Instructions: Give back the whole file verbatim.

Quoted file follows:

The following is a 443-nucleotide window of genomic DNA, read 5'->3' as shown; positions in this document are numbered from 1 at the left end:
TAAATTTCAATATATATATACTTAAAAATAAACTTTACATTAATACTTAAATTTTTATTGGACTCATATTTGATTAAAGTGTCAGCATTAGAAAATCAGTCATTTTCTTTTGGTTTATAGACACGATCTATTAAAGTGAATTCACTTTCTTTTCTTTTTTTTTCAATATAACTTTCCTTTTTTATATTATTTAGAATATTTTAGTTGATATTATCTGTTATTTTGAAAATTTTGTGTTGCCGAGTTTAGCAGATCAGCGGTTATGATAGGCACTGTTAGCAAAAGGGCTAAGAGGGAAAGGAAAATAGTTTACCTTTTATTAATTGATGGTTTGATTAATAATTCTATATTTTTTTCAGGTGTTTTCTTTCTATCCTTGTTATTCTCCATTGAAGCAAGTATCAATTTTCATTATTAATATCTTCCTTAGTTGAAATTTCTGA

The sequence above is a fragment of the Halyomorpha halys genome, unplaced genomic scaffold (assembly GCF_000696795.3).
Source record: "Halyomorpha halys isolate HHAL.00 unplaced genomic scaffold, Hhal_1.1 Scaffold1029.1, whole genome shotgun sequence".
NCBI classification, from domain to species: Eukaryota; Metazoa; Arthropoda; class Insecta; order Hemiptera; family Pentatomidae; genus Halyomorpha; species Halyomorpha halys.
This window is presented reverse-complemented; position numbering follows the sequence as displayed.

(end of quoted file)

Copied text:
The following is a 443-nucleotide window of genomic DNA, read 5'->3' as shown; positions in this document are numbered from 1 at the left end:
TAAATTTCAATATATATATACTTAAAAATAAACTTTACATTAATACTTAAATTTTTATTGGACTCATATTTGATTAAAGTGTCAGCATTAGAAAATCAGTCATTTTCTTTTGGTTTATAGACACGATCTATTAAAGTGAATTCACTTTCTTTTCTTTTTTTTTCAATATAACTTTCCTTTTTTATATTATTTAGAATATTTTAGTTGATATTATCTGTTATTTTGAAAATTTTGTGTTGCCGAGTTTAGCAGATCAGCGGTTATGATAGGCACTGTTAGCAAAAGGGCTAAGAGGGAAAGGAAAATAGTTTACCTTTTATTAATTGATGGTTTGATTAATAATTCTATATTTTTTTCAGGTGTTTTCTTTCTATCCTTGTTATTCTCCATTGAAGCAAGTATCAATTTTCATTATTAATATCTTCCTTAGTTGAAATTTCTGA

The sequence above is a fragment of the Halyomorpha halys genome, unplaced genomic scaffold (assembly GCF_000696795.3).
Source record: "Halyomorpha halys isolate HHAL.00 unplaced genomic scaffold, Hhal_1.1 Scaffold1029.1, whole genome shotgun sequence".
NCBI classification, from domain to species: Eukaryota; Metazoa; Arthropoda; class Insecta; order Hemiptera; family Pentatomidae; genus Halyomorpha; species Halyomorpha halys.
This window is presented reverse-complemented; position numbering follows the sequence as displayed.